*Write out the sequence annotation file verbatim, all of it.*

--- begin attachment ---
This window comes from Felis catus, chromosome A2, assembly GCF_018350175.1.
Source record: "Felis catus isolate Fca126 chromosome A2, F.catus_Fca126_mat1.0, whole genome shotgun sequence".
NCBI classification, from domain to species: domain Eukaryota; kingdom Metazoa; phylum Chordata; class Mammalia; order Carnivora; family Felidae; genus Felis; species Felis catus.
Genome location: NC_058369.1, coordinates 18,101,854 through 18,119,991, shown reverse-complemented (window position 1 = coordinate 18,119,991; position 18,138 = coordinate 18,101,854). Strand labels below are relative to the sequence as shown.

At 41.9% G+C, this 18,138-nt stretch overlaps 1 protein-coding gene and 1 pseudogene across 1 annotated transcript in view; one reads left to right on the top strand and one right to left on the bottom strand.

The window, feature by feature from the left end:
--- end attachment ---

This window comes from Felis catus, chromosome A2, assembly GCF_018350175.1.
Source record: "Felis catus isolate Fca126 chromosome A2, F.catus_Fca126_mat1.0, whole genome shotgun sequence".
NCBI classification, from domain to species: domain Eukaryota; kingdom Metazoa; phylum Chordata; class Mammalia; order Carnivora; family Felidae; genus Felis; species Felis catus.
Genome location: NC_058369.1, coordinates 18,101,854 through 18,119,991, shown reverse-complemented (window position 1 = coordinate 18,119,991; position 18,138 = coordinate 18,101,854). Strand labels below are relative to the sequence as shown.

At 41.9% G+C, this 18,138-nt stretch overlaps 1 protein-coding gene and 1 pseudogene across 1 annotated transcript in view; one reads left to right on the top strand and one right to left on the bottom strand.

The window, feature by feature from the left end: